The choice of having Pa Kent trust his son, but not necessary humanity seems counter-intuitive until you see the film.  But in context it makes so much more sense this way: Jor-El is the idealist; Jonathan is the realist.

Cavill does a marvelous job playing Superman with exactly the right quiet confidence.  Really, it was amazing.  I kept thinking, "Why, yes; that's just how Superman should seem."

Hey, is that.... Zod kneeling before the Son of Jor-El?  Nice touch.


Chad Walters said...

Amy Adams is the oldest Lois Lane on film to date, and I think she did a good job. She's not my favorite Lois, but I thought she did well.

SallyP said...

I haven't seen it yet, but may I thank you for that shirtless photo of Mister Cavill?


Troy Wilson said...

Yep, Metropolis did indeed have lots of buildings to spare. And on the one hand, I could've done with a bit less disaster porn. On the other hand, if aliens were invading/terraforming - if ruthless super-powered Kryptonians were ganging up on an inexperienced Superman - there would indeed be a lot of collateral damage and a lot of casualties. I would've liked to have seen Superman try to lead them away from Smallville and Metropolis - and then have it not work when they just continue to mow buildings down in order to bring him back. They'd already said they'd destroy the planet if he didn't surrender, so clearly they would've used the same tactic if he tried leading them away from people. But nonetheless, I wanted to at least see the attempt. For that matter, he could've tried physically dragging/throwing them out of populated areas too. Again, this wouldn't have been terribly effective, given that some would've escaped his grasp and/or stayed behind - but the attempt could've been made. Plus, I wanted to see Supes a) try to save more people and b) be more visibly distressed about the carnage. And I wanted to see at least a nod to repercussions/reactions re: this massive catastrophe at the end. So I give thumbs up to the collateral damage (we're well beyond the Kryptonians-fight-but-there-isn't-all-that-much-damage of Superman II), but thumbs down to some of its (pardon the pun) execution.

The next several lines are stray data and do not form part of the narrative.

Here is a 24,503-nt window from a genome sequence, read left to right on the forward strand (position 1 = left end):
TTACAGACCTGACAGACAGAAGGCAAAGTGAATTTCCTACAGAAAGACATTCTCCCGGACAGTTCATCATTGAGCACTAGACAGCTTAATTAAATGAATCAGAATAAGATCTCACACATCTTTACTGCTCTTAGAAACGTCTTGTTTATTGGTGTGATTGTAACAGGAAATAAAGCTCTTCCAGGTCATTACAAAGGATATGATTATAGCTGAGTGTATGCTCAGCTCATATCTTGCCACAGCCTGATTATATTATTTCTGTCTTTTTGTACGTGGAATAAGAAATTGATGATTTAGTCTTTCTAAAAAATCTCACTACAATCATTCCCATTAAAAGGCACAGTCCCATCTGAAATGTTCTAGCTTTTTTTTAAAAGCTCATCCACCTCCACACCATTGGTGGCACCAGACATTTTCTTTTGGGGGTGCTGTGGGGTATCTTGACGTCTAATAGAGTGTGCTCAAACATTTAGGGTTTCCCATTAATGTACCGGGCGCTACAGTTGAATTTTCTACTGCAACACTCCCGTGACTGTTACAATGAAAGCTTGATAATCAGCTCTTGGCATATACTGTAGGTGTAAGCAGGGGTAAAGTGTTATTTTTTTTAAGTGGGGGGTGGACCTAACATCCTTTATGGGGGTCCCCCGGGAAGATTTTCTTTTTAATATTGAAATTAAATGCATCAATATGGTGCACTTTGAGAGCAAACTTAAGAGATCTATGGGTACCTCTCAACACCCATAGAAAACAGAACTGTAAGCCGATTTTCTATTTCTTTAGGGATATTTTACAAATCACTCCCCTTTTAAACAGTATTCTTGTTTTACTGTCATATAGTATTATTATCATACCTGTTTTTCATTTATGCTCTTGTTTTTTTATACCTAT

Anonymous said...

I was really impressed at how Supes and Zod kept finding areas to fight through that they hadn't already devastated.

I'm curious how the next movie will handle the aftermath. I mean, thousands of people had to have lost their lives, and the damage bill would be in the billions, I'd think. Even years later, there should be some signs of all that trauma.

Scipio said...

Maybe all that damage to his property is what finally pushes Lex over the edge ;-)

Anonymous said...

Ooh, I'd like that I think. If Lexcorp is doing the rebuilding of Metropolis in the next movie, they could use the angle of "If that alien hadn't come here, the rest wouldn't have followed, and our city would still be intact!" to fuel Lex's hatred of Superman.

Jacob T. Levy said...

I've decided not to see it, so I've just got to ask: Kenny Braverman? Really? In what context?

Scipio said...


At one point in his childhood, Clark is being bullied.

The name is never spoken, but if you check the credits, the bully's name is...

Ken Braverman.

Marcos said...

Braverman? Huh. Somehow I got the impression that Pete Ross was the bully. Clearly I need to see it again. But in any case the "loser" version of Pete is one thing I wish they hadn't carried over from Superman For All Seasons.

JohnF said...

Dude. Amy Adams is 38 years old, and she's been nominated for 4 Academy Awards. How much more gravitas do you want? You make it sound like they cast Demi Lovato in the role.

Scipio said...

Marcos, not the first bully (who was Pete), but afterwards at the tractor-y place; the one at the fence. THAT was Kenny.

Scipio said...

John, it's not a question of her age, which does NOT convey gravitas automatically.

Adams didn't SEEM like Lois Lane at all to me; did she to you?

JohnF said...

Of course age doesn't automatically convey gravitas, that's why I also mentioned her accolades. She's not just some pretty neophyte.
Margot Kidder is still the best.

Scipio said...

JohnF, am interested in hearing more about this; send me a PM at

Bryan L said...

I've finally seen it, and it didn't really work for me. I'm not going to get worked up over it, but I'm glad you pointed out some of the better points, Scipio. I tend to focus on flaws -- it's a personal failing.

Anyway, as a general comment, I'll just repeat what my 10-year-old daughter said: "Superman doesn't act that way."

Dan said...

That was the first superhero fight of Superman's life, and Zod was a trained warrior. Superman was fighting not just to stop Zod's plan, but for his own LIFE.

And the only people who died at the end of MOS were the IDIOTS who stayed behind to record the fight on their iPhones. Everyone else had time to flee the area, because the World Engine had been pounding the hell out everything for a good while before the fight began.